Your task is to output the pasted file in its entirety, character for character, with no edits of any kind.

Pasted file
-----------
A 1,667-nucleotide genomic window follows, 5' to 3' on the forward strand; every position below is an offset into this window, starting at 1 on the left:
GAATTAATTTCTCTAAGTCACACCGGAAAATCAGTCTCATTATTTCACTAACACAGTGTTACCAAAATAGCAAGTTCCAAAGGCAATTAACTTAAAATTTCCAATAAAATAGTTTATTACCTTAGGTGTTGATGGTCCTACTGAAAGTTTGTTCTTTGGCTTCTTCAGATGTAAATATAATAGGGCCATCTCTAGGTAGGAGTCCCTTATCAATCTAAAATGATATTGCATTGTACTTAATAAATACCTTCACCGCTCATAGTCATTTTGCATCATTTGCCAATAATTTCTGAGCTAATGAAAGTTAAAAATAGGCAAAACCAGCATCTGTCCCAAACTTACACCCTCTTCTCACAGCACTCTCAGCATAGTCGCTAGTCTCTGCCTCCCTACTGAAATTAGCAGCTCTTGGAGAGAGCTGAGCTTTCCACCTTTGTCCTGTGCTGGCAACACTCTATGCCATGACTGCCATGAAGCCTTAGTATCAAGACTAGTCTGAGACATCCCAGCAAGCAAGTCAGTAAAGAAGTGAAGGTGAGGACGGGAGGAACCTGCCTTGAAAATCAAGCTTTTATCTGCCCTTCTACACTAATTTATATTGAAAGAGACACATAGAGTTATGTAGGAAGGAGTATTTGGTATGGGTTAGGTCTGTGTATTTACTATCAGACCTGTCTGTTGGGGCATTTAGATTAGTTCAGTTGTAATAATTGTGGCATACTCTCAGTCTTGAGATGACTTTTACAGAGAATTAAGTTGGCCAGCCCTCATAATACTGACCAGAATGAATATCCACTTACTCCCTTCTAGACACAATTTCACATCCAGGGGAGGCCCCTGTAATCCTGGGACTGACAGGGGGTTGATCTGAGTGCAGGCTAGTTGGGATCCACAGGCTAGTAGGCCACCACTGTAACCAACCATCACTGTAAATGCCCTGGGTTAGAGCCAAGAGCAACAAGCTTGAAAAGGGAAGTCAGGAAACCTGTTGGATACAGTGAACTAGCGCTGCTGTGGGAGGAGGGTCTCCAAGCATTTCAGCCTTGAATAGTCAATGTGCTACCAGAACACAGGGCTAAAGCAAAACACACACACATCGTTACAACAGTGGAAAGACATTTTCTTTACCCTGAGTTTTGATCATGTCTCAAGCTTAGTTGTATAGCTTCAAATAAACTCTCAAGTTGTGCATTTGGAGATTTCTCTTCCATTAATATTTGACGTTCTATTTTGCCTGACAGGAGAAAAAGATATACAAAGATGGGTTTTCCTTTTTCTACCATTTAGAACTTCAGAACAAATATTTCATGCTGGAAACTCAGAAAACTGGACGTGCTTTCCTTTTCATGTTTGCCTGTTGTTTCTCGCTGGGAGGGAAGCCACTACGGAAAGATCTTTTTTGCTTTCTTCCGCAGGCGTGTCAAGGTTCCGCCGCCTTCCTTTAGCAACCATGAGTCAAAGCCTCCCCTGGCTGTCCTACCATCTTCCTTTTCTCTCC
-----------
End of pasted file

A 1,667-nucleotide genomic window follows, 5' to 3' on the forward strand; every position below is an offset into this window, starting at 1 on the left:
GAATTAATTTCTCTAAGTCACACCGGAAAATCAGTCTCATTATTTCACTAACACAGTGTTACCAAAATAGCAAGTTCCAAAGGCAATTAACTTAAAATTTCCAATAAAATAGTTTATTACCTTAGGTGTTGATGGTCCTACTGAAAGTTTGTTCTTTGGCTTCTTCAGATGTAAATATAATAGGGCCATCTCTAGGTAGGAGTCCCTTATCAATCTAAAATGATATTGCATTGTACTTAATAAATACCTTCACCGCTCATAGTCATTTTGCATCATTTGCCAATAATTTCTGAGCTAATGAAAGTTAAAAATAGGCAAAACCAGCATCTGTCCCAAACTTACACCCTCTTCTCACAGCACTCTCAGCATAGTCGCTAGTCTCTGCCTCCCTACTGAAATTAGCAGCTCTTGGAGAGAGCTGAGCTTTCCACCTTTGTCCTGTGCTGGCAACACTCTATGCCATGACTGCCATGAAGCCTTAGTATCAAGACTAGTCTGAGACATCCCAGCAAGCAAGTCAGTAAAGAAGTGAAGGTGAGGACGGGAGGAACCTGCCTTGAAAATCAAGCTTTTATCTGCCCTTCTACACTAATTTATATTGAAAGAGACACATAGAGTTATGTAGGAAGGAGTATTTGGTATGGGTTAGGTCTGTGTATTTACTATCAGACCTGTCTGTTGGGGCATTTAGATTAGTTCAGTTGTAATAATTGTGGCATACTCTCAGTCTTGAGATGACTTTTACAGAGAATTAAGTTGGCCAGCCCTCATAATACTGACCAGAATGAATATCCACTTACTCCCTTCTAGACACAATTTCACATCCAGGGGAGGCCCCTGTAATCCTGGGACTGACAGGGGGTTGATCTGAGTGCAGGCTAGTTGGGATCCACAGGCTAGTAGGCCACCACTGTAACCAACCATCACTGTAAATGCCCTGGGTTAGAGCCAAGAGCAACAAGCTTGAAAAGGGAAGTCAGGAAACCTGTTGGATACAGTGAACTAGCGCTGCTGTGGGAGGAGGGTCTCCAAGCATTTCAGCCTTGAATAGTCAATGTGCTACCAGAACACAGGGCTAAAGCAAAACACACACACATCGTTACAACAGTGGAAAGACATTTTCTTTACCCTGAGTTTTGATCATGTCTCAAGCTTAGTTGTATAGCTTCAAATAAACTCTCAAGTTGTGCATTTGGAGATTTCTCTTCCATTAATATTTGACGTTCTATTTTGCCTGACAGGAGAAAAAGATATACAAAGATGGGTTTTCCTTTTTCTACCATTTAGAACTTCAGAACAAATATTTCATGCTGGAAACTCAGAAAACTGGACGTGCTTTCCTTTTCATGTTTGCCTGTTGTTTCTCGCTGGGAGGGAAGCCACTACGGAAAGATCTTTTTTGCTTTCTTCCGCAGGCGTGTCAAGGTTCCGCCGCCTTCCTTTAGCAACCATGAGTCAAAGCCTCCCCTGGCTGTCCTACCATCTTCCTTTTCTCTCC